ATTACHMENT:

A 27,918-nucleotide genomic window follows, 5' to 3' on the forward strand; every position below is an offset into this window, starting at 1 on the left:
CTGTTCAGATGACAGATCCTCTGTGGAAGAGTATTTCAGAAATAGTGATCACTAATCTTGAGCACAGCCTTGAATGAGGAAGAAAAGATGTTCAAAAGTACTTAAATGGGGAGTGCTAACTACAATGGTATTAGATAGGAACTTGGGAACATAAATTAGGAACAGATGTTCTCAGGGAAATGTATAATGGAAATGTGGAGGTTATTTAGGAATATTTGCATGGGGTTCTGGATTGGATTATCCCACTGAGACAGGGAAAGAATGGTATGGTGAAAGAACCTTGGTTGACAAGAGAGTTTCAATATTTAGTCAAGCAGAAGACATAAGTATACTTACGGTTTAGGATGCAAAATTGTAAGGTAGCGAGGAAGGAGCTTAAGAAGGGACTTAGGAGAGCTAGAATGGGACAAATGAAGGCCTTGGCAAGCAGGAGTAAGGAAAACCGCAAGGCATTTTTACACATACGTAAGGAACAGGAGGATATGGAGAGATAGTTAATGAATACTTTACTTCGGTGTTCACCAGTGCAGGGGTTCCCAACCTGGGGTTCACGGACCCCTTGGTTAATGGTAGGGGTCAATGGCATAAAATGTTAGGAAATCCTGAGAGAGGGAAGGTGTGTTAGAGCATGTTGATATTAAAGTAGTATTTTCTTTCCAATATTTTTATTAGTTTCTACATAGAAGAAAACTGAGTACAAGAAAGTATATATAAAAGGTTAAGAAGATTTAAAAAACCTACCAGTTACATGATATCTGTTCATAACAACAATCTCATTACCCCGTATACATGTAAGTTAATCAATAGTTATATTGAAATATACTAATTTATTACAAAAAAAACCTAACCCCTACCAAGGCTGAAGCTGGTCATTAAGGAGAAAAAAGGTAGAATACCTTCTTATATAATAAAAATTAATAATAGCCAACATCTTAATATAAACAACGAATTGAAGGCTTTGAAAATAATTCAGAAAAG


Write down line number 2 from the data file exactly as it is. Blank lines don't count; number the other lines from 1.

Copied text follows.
CTGTTCAGATGACAGATCCTCTGTGGAAGAGTATTTCAGAAATAGTGATCACTAATCTTGAGCACAGCCTTGAATGAGGAAGAAAAGATGTTCAAAAGTACTTAAATGGGGAGTGCTAACTACAATGGTATTAGATAGGAACTTGGGAACATAAATTAGGAACAGATGTTCTCAGGGAAATGTATAATGGAAATGTGGAGGTTATTTAGGAATATTTGCATGGGGTTCTGGATTGGATTATCCCACTGAGACAGGGAAAGAATGGTATGGTGAAAGAACCTTGGTTGACAAGAGAGTTTCAATATTTAGTCAAGCAGAAGACATAAGTATACTTACGGTTTAGGATGCAAAATTGTAAGGTAGCGAGGAAGGAGCTTAAGAAGGGACTTAGGAGAGCTAGAATGGGACAAATGAAGGCCTTGGCAAGCAGGAGTAAGGAAAACCGCAAGGCATTTTTACACATACGTAAGGAACAGGAGGATATGGAGAGATAGTTAATGAATACTTTACTTCGGTGTTCACCAGTGCAGGGGTTCCCAACCTGGGGTTCACGGACCCCTTGGTTAATGGTAGGGGTCAATGGCATAAAATGTTAGGAAATCCTGAGAGAGGGAAGGTGTGTTAGAGCATGTTGATATTAAAGTAGTATTTTCTTTCCAATATTTTTATTAGTTTCTACATAGAAGAAAACTGAGTACAAGAAAGTATATATAAAAGGTTAAGAAGATTTAAAAAACCTACCAGTTACATGATATCTGTTCATAACAACAATCTCATTACCCCGTATACATGTAAGTTAATCAATAGTTATATTGAAATATACTAATTTATTACAAAAAAAACCTAACCCCTACCAAGGCTGAAGCTGGTCATTAAGGAGAAAAAAGGTAGAATACCTTCTTATATAATAAAAATTAATAATAGCCAACATCTTAATATAAACAACGAATTGAAGGCTTTGAAAATAATTCAGAAAAG